Posted by: Lisa Hill | September 27, 2015

Human Traces, by Sebastian Faulks

Human Traces

Human Traces is a strange book: I was torn between admiring it very much and wishing it would hurry up and end so that I could read something else.

It’s a long book at 608 pages in the edition I read, but long books are usually no problem, especially not if they are written in the style of the traditional 19th century novel.  I grew up on the 19th century novel, and I like its certainties and its style, especially for comfort reading.  Faulks has recreated this style almost as if he had travelled in time, and the world he creates is compelling and believable.

The problem derives from the 19th century quest to understand the mind and madness, which drives the novel.  Two young men, Jacques Rebière and Thomas Midwinter, share the ambition to find a cure for the madness that made them doubt the existence of God.  To make this real for the reader, Faulks takes us through the history of managing mental illness, starting with Jacques’ brother Olivier, chained in a barn on the family farm, and moving on to Thomas’s first job in a vast English asylum where the descriptions of how the inmates were treated will haunt you.  But the author also devotes long pages to explaining the 19th century theories about mental illness, dressed up in the form of didactic digressions, as when Sonia, Thomas’s sister and eventually Jacques’ wife, is given a crash course in understanding medical terms so that she can understand their work.  There are speeches and papers at public events, and internal monologues which reveal the thoughts and anxieties of the two young doctors too.  And, as you might expect, there are also sequences of dreams and interpretations, although Freud is present only for his Oedipal theory to be mocked by Thomas, who believes in biological causation of mental illness.  (Which brings him into conflict with Jacques, who supports the coexistence of these competing schools of thought).

Unless you are very interested in theories which are now long out of date, or you enjoy searching for premonitions of contemporary knowledge about mental illness, these long digressions are tests of patience.  Which I sometimes failed.   Trust me, it is rather chastening to plod through page after page of a pedantic speech, only to find at the end of it, that I didn’t know what the point of it was.  I could not face re-reading it even though I suspected that it was important to the design of the novel. I found myself anachronistically wishing that he had used PowerPoint so that I knew what it was I was supposed to have understood).

On the other hand, there are moments of magic when the characters convincingly rise above their era to perceive the humanity of the patients they see despite the wretched circumstances of their existence.   Although Thomas and Jacques do not find the elusive ‘cure’ and they diverge in their theoretical beliefs to the point of estrangement for a while, both realise that ‘simple kindness’ and tolerance of otherness are in themselves a powerful remedy.  Much as they would like to move beyond ‘mere mapping’  like the cartographer in Africa, they have to content themselves being able to understand … what is in the world, and to pass [that ]understanding on, entire and without compromise, to those who follow. (p. 442) Yet even a limited ambition like this falters in the wake of diminishing confidence, Thomas in his fifties failing to publish anything after his catastrophic failure with Jacques’ brother, and Jacques compromised by his near fatal misdiagnosis of a patient who remains nearby to remind him of it.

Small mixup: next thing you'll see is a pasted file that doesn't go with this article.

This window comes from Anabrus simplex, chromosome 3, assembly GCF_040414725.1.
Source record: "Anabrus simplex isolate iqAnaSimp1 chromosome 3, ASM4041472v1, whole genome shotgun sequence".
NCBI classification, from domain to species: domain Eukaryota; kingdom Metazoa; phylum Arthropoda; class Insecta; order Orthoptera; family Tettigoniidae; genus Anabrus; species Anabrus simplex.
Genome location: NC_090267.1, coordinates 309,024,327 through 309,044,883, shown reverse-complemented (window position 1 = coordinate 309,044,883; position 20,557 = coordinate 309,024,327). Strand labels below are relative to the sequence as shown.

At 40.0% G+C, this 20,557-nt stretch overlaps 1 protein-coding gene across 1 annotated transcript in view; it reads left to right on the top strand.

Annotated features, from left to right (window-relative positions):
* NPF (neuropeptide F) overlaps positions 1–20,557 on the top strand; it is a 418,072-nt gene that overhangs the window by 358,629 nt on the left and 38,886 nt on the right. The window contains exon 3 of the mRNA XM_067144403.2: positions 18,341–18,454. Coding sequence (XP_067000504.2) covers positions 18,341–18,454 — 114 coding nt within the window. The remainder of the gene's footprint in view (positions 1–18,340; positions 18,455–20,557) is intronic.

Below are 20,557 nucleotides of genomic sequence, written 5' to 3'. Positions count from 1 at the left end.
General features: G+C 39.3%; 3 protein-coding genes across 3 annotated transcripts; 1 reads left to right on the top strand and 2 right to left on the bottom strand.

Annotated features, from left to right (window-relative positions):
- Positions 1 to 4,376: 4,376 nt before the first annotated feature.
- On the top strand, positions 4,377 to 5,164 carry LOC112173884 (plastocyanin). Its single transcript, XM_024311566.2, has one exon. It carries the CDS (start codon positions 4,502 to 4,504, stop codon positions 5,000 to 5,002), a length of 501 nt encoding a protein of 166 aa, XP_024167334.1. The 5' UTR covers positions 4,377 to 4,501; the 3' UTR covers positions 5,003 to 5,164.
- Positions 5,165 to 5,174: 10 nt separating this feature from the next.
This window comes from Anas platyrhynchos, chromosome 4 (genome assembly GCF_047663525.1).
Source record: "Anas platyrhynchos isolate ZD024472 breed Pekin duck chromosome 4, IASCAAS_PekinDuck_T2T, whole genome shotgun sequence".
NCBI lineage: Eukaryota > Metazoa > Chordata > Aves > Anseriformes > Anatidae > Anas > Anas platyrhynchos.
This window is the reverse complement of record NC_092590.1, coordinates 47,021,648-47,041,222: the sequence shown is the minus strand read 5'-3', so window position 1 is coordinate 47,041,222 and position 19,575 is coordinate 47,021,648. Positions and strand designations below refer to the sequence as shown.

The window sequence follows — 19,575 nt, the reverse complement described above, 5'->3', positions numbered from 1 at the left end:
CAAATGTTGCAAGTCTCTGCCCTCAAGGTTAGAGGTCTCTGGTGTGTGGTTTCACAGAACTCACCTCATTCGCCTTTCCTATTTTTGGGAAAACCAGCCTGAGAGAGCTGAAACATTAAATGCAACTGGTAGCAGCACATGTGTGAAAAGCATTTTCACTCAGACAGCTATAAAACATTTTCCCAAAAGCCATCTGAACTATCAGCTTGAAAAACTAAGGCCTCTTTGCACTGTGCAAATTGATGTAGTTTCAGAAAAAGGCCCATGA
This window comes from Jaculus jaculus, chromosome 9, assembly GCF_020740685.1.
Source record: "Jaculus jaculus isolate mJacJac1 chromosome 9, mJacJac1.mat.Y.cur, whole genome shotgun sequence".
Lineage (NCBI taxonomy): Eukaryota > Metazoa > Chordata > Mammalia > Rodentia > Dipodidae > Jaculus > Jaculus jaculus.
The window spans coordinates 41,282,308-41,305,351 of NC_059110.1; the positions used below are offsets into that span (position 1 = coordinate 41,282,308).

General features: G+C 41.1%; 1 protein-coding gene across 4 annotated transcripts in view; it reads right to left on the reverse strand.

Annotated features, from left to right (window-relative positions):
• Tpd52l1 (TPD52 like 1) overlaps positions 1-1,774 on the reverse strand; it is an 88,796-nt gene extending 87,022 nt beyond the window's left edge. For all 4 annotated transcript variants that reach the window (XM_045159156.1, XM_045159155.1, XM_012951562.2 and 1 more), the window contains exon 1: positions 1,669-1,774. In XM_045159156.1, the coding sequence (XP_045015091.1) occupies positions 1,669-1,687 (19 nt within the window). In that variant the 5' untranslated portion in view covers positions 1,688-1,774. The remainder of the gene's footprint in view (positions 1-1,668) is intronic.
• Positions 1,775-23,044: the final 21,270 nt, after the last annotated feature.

In the meantime, in the clinic/asylum that they set up in an abandoned schloss in the alps near Vienna, they fund the care of public patients by treating wealthy clients who are often merely odd.  Like Ken Kesey’s One Flew Out of the Cuckoo’s Nest, Faulks’ Human Traces celebrates the restoration of human rights to the mentally ill, as with the characters of Daisy and Mary who become valued members of staff at the schloss.  In a most poignant scene in Thomas’s old age, when he feels he has achieved nothing, there is a passionate rebuttal from Daisy who implores him to understand that it was he who gave them both a life by rescuing them from the asylum.  Still, one senses that the characters themselves do not realise how revolutionary they were…

The love story which frames the story works well because the characterisation is superb.  English fails me here: we need another word for ‘love’ to capture the profound affection these men have for one another.  The bond they share is more than a professional relationship of shared ambition and idealism; more than a proxy brotherly love which makes them tolerant of each other’s faults and able to sustain the relationship despite hurts and misunderstandings; and more than the romantic, uxorious (mostly faithful) love they feel for their wives.   Faulks captures the ambition, intellectual exhilaration, compassion, kindness and stubborn determination of this male friendship in a way that is rare today, when the zeitgeist is preoccupied with revealing diversity in human relationships.

Human Traces is a big, ambitious novel which apparently took years to write.  Despite its flaws, it’s still well worth reading.

This novel was released back in 2005, so there are plenty of online reviews:  see The Observer, the New York Times, and The Independent.  And this one, which is not nice, but funny.  (It has ruin-the-book spoilers, so beware.)